The two lunonauts land their gravo-sphere in a moon crater just before sunrise. Wells imagines that the moon’s atmosphere freezes into a kind of snow during the two weeks of darkness, and then rapidly, almost explosively returns to its gaseous state when the sun reappears.
The sunlight had crept down the cliff, it touched the drifted masses at its base and incontinently came striding with seven-leagued boots towards us. The distant cliff seemed to shift and quiver, and at the touch of the dawn a reek of gray vapour poured upward from the crater floor, whirls and puffs and drifting wraiths of gray, thicker and broader and denser, until at last the whole westward plain was steaming like a wet handkerchief held before the fire, and the westward cliffs were no more than refracted glare beyond.
This is a sample of Chapter 7, “A Sunrise on the Moon.” Besides an element of chemical thermodynamics, and a bit of literal atmospherics (“shift and quiver”) this is just good invention and good writing. No amount of science plops that wet handkerchief into the crater.
Much of the chapter is similar. In the next chapter, the plants pop up, which is just as good. “Beyond, out of gullies and flats that had been hidden from us, but not from the quickening sun, over reefs and banks of shining rock, a bristling beard of spiky and fleshy vegetation was straining into view, hurrying tumultuously to take advantage of the brief day in which it must flower and fruit and seed again and die.”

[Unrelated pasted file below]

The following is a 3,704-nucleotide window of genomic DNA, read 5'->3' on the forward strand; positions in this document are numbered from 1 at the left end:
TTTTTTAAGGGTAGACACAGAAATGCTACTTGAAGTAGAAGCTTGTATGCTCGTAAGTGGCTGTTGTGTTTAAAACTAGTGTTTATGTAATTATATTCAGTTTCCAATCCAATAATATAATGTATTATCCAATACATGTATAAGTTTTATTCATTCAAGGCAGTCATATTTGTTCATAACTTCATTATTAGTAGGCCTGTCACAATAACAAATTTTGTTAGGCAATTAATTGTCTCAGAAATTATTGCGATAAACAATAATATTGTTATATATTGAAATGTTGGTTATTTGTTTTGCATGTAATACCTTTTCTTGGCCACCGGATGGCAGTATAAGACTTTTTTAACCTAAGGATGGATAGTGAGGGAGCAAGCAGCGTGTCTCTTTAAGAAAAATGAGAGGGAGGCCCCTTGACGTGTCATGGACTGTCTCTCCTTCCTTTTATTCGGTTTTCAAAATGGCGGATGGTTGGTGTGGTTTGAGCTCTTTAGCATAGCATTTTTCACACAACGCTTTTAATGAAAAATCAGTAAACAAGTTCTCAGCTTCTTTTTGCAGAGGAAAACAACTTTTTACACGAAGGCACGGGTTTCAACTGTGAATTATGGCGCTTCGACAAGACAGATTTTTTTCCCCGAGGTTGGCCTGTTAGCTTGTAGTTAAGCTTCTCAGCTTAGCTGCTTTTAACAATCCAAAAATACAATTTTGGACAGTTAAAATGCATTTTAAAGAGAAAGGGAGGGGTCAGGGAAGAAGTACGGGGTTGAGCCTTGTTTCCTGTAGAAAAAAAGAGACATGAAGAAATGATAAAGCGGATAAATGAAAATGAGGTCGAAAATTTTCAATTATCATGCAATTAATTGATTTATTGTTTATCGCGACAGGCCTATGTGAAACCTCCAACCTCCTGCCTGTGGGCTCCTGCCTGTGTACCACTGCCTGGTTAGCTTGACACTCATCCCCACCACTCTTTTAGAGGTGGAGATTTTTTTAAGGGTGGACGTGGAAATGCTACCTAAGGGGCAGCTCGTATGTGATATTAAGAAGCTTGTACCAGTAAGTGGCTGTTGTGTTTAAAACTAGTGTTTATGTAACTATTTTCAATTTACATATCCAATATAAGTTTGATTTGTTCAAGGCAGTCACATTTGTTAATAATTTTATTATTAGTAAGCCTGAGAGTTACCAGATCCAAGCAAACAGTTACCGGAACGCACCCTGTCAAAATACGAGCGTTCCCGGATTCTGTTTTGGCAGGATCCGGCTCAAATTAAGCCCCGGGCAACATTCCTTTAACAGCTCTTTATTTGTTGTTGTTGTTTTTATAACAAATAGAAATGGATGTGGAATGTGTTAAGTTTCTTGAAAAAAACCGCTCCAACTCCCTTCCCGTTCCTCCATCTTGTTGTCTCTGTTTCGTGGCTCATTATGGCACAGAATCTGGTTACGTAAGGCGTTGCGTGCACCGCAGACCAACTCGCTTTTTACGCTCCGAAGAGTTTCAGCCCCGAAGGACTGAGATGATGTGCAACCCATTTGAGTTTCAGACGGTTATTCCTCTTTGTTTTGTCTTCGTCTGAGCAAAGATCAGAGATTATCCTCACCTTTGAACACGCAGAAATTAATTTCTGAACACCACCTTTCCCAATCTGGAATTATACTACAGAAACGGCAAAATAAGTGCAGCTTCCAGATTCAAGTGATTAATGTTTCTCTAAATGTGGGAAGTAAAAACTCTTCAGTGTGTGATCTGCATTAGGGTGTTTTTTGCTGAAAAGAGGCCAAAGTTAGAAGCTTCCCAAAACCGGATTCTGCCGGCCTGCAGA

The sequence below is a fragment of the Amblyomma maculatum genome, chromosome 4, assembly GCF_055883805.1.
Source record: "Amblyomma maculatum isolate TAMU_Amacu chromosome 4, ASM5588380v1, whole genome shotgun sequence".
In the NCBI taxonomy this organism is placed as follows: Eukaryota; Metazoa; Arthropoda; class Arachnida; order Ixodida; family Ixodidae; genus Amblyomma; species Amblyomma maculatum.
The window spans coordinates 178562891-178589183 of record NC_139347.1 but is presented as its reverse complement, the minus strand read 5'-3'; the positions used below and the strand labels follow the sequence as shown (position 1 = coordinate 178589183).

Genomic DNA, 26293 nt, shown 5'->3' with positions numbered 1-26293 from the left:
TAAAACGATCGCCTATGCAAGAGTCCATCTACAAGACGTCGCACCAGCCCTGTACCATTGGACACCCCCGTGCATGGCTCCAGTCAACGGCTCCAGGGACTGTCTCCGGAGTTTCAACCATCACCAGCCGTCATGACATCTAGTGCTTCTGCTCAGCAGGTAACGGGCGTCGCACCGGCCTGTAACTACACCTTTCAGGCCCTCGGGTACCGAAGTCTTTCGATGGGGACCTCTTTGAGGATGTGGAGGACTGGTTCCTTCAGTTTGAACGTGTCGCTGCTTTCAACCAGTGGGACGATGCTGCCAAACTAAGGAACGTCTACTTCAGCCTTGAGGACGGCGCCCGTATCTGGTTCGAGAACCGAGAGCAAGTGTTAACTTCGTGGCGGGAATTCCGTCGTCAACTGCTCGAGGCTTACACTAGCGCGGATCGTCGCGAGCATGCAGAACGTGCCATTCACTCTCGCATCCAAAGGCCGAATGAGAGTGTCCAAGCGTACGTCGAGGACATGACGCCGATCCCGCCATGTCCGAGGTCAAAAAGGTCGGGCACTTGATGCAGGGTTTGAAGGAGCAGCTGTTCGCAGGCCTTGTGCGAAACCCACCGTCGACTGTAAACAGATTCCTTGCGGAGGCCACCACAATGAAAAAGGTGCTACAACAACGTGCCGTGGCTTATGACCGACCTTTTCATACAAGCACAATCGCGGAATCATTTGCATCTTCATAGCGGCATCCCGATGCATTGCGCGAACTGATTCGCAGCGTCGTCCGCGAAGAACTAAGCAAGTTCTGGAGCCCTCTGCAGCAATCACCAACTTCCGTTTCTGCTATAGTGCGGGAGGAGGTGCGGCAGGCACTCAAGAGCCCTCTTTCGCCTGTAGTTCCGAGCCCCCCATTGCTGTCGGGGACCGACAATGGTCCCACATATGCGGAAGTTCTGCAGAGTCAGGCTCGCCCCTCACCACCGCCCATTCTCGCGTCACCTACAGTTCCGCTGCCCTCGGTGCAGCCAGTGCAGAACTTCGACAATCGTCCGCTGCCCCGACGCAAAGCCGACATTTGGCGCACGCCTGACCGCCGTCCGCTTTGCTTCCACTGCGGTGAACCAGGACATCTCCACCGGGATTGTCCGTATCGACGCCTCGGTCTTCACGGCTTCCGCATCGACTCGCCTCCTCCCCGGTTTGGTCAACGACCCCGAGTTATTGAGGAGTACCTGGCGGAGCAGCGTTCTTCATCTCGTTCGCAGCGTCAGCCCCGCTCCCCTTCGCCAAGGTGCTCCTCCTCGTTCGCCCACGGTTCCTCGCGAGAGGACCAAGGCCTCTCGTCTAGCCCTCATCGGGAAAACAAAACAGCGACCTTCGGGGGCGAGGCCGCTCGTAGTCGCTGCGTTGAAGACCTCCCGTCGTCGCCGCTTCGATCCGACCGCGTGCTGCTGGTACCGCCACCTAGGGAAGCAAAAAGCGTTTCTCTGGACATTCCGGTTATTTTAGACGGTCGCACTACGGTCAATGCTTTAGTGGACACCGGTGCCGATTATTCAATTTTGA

All of this seen “you must bear in mind… through a thick bent glass, distorting it as things are distorted by a lens, acute only in the centre of the picture, and very bright there, and towards the edges magnified and unreal” (Ch. 8).
Even if it is all made up, what reader does not want to see the creation of the moon-air? I know the answer to that question: readers who claim to have no visual sensibility and skim or skip descriptive passages. The rest of us will take that last phrase – “magnified and unreal” – as literal within the story but also a metaphor about how we are reading and what we are imagining.
Just thinking about these descriptive flourishes, I would call The First Men in the Moon the best written of the Wells novels I have read.
It is also the most comic – the most purely comic – a result, as I mentioned yesterday, of the necessity of winking at the long tradition of moon journeys. Between the jokes and the nuggets of especially good writing, the novel was a treat.
Wells had a couple more modes which I will save for tomorrow, plus the adventure story mode which I will skip as more standard stuff.
Let me get these curiosities out of the way here. Did you know that Jack Kirby stole the huge-brained, tentacled Kree Supreme Intelligence directly from The First Men in the Moon, Chapter 25, “the enhaloed supreme intelligence that hovered above me”? Now I am talking about superhero comics. Between one and zero Wuthering Expectations readers care about this. Tolkien fans may want to compare certain passages from the flight through the caves in Chapters 15 through 16 to certain passages in the “Mines of Moria” section of The Fellowship of the Ring.